Characterisation of cholinesterases in mucous secretions and their localisation in epidermis of Labeo rohita and Cirrhinus mrigala
Cholinesterases are multifunctional enzymes and have been associated with diverse physiological functions in addition to their classical role at synapses. In the present study, cholinesterase (ChE) isozymes have been characterised in mucous secretions and their activity has been localised in the epidermis of Labeo rohita and Cirrhinus mrigala. Zymography using specific substrates and inhibitors revealed the presence of two ChE isozymes—ChE-1 and ChE-2. The isozyme ChE-1 was characterised as an atypical butyrylcholinesterase and ChE-2 as a typical acetylcholinesterase in skin mucous secretions of both the fish species. Enzyme histochemical analysis demonstrated the presence of ChE activity in the epidermis of the fish species investigated. In both the fish species, strong ChE activity was observed in the outer-layer epithelial cells, taste buds and neuromasts. The middle and basal layer epithelial cells showed moderate to weak ChE activity. Club cells and mucous goblet cells showed the absence of ChE activity. Characterisation with specific inhibitors indicates that acetylcholinesterase (AChE) was the major cholinesterase type expressed in the epidermis of the two fish species investigated. Immunohistochemical localisation of apoptotic and cell proliferation markers, in addition, revealed high expression of active caspase 3 in the outer-layer epithelial cells, and proliferating cell nuclear antigen (PCNA) in the middle and basal layer epithelial cells. High ChE activity in caspase 3-positive cells in the outer layer of the epidermis and low in PCNA-positive cells in middle and basal layers could point towards the possible involvement of ChEs in cell death and their final extrusion from skin surface.
KeywordsFish Epidermis Mucus Epithelial cells, Cholinesterases Apoptosis
Mr. Ashwini Kumar Nigam was supported as Research Associate from Council of Scientific and Industrial Research (CSIR) [Scheme No. 9/13 (660)/2017-EMR-I], Government of India. Mr. Neeraj Verma was supported by CAS-JRF and CAS-SRF under scheme CAS-Merged R-A/c grant, Award No. 14740 (Banaras Hindu University). Mr. Ayan Srivastava was supported by Banaras Hindu University Fellowship (Scheme No. 5012) sponsored by the University Grants Commission, Government of India. We hereby declare that the experiments comply with the current laws of the country (India) in which they were performed.
Compliance with ethical standards
All experiments were conducted in accordance with the ethical guidelines related to treatment and maintenance of animals.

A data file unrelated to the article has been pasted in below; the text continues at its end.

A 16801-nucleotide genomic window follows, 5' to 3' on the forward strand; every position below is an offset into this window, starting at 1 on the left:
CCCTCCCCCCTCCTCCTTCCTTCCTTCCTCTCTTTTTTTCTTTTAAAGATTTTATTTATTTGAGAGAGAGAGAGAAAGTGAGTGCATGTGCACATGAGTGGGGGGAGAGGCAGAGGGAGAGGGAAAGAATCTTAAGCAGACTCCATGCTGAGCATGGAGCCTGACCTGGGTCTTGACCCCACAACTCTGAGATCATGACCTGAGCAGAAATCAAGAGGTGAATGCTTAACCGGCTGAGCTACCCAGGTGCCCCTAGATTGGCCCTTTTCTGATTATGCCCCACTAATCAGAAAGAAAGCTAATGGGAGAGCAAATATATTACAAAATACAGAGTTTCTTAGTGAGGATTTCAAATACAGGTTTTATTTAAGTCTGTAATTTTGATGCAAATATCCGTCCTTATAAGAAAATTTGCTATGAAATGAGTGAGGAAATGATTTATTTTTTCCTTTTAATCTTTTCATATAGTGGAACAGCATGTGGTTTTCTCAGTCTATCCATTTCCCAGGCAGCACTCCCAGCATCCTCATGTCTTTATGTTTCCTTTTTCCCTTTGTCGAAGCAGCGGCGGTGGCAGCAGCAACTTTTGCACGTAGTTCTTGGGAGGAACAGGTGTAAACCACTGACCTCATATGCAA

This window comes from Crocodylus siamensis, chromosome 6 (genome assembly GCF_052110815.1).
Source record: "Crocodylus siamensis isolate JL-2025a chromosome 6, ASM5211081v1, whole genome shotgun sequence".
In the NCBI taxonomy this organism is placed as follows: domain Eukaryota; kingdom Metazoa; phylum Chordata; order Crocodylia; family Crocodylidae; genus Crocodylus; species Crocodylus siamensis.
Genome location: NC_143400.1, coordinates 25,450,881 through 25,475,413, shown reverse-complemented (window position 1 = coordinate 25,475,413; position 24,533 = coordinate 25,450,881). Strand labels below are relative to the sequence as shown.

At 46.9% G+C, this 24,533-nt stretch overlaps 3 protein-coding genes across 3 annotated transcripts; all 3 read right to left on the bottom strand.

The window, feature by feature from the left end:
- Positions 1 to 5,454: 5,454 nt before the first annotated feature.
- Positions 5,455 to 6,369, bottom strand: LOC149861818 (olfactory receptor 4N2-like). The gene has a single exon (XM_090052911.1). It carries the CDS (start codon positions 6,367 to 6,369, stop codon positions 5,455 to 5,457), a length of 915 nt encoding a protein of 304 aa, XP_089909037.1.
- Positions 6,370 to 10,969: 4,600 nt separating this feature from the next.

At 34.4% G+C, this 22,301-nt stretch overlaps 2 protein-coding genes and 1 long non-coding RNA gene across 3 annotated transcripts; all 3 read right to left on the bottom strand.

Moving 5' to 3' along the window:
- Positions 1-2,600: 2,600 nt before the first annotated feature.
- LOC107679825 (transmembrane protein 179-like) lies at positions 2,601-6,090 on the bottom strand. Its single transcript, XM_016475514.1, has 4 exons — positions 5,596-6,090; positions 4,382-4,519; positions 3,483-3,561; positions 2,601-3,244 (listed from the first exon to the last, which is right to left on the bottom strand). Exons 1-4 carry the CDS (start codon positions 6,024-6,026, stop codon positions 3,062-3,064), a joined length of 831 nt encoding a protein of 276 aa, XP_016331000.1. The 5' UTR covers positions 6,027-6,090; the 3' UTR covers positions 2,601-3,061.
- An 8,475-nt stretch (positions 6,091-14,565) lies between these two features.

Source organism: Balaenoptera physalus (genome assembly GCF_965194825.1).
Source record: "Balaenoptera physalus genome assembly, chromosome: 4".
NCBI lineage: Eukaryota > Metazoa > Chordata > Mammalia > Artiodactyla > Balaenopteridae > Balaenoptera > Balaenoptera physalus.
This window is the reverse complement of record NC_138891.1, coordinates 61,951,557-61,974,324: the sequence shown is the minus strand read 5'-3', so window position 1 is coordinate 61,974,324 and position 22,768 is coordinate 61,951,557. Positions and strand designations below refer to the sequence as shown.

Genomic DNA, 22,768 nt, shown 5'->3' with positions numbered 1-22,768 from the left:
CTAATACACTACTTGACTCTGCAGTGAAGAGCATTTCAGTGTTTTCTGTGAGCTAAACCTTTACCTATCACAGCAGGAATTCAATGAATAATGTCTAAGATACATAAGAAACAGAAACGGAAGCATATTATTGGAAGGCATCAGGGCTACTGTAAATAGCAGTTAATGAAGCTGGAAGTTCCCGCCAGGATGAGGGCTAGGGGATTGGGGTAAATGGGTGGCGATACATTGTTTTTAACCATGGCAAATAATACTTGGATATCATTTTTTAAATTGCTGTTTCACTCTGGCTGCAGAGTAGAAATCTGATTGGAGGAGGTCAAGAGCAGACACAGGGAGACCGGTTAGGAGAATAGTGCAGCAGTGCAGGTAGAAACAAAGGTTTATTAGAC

- APHA, AWWA, WPCF (1985) Standard methods for the examination of water and waste water. American Public Health Association, WashingtonGoogle Scholar
- Assis CRD, Bezerra RS, Carvalho LB Jr (2011) Fish cholinesterases as biomarkers of organophosphorus and carbamate pesticides. In: Stoytcheva M (ed) Pesticides in the modern world-pests control and pesticides exposure and toxicity assessment. InTech, Rijeka, pp 253–278Google Scholar
- Bancroft JD (2002) Enzyme histochemistry and its diagnostic applications. In: Bancroft JD, Gamble M (eds) Theory and practice of histological techniques, 5th edn. Churchill Livingstone, New York, pp 593–620Google Scholar
- Bancroft JD, Gamble M (2002) Theory and practice of histological techniques, 5th edn. Churchill Livingstone, New YorkGoogle Scholar
- Çokuğraş AN (2003) Butyrylcholinesterase: structure and physiological importance. Turk J Biochem 28:54–61Google Scholar
- Ehrlich P (1886) Hematoxylinlosung. Z wiss Mikroskop 3:150Google Scholar
- Habig C, Di Giulio RT (1991) Biochemical characteristics of cholinesterases in aquatic organisms. In: Mineau P (ed) Cholinesterase-inhibiting insecticides: their impact on wildlife and the environment. Elsevier, Amsterdam, pp 20–30Google Scholar
- Jin QH, He HY, Shi YF, Lu H, Zhang XJ (2004) Overexpression of acetylcholinesterase inhibited cell proliferation and promoted apoptosis in NRK cells. Acta Pharmacol Sin 25:1013–1021Google Scholar
- Monroe JD, Rajadinakaran G, Smith ME (2015) Sensory hair cell death and regeneration in fishes. Front Cell Neurosci 9(Article 131):1–18Google Scholar
- Silver A (1974) The biology of cholinesterases. North Holland Pub Co, AmsterdamGoogle Scholar
- Soreq H, Zakut H (1993) Human cholinesterases and anticholinesterases. Academic Press, San DiegoGoogle Scholar
- Teraki Y, Shiohara T (1999) Apoptosis and the skin. Eur J Dermatol 9:41325Google Scholar
- Thompson H, Walker C (1992) Blood esterases as indicators of exposure to organophosphorus and carbamate insecticides. In: Fossi MC, Leonzio C (eds) Nondestructive biomarkers in vertebrates. Lewis Publishers, Boca Raton, pp 37–62Google Scholar
- Walker CH, Thompson HM (1991) Phylogenetic distribution of cholinesterases and related esterases. In: Mineau P (ed) Cholinesterase inhibiting insecticides: their impact on wildlife and the environment. Elsevier, Amsterdam, pp 3–19Google Scholar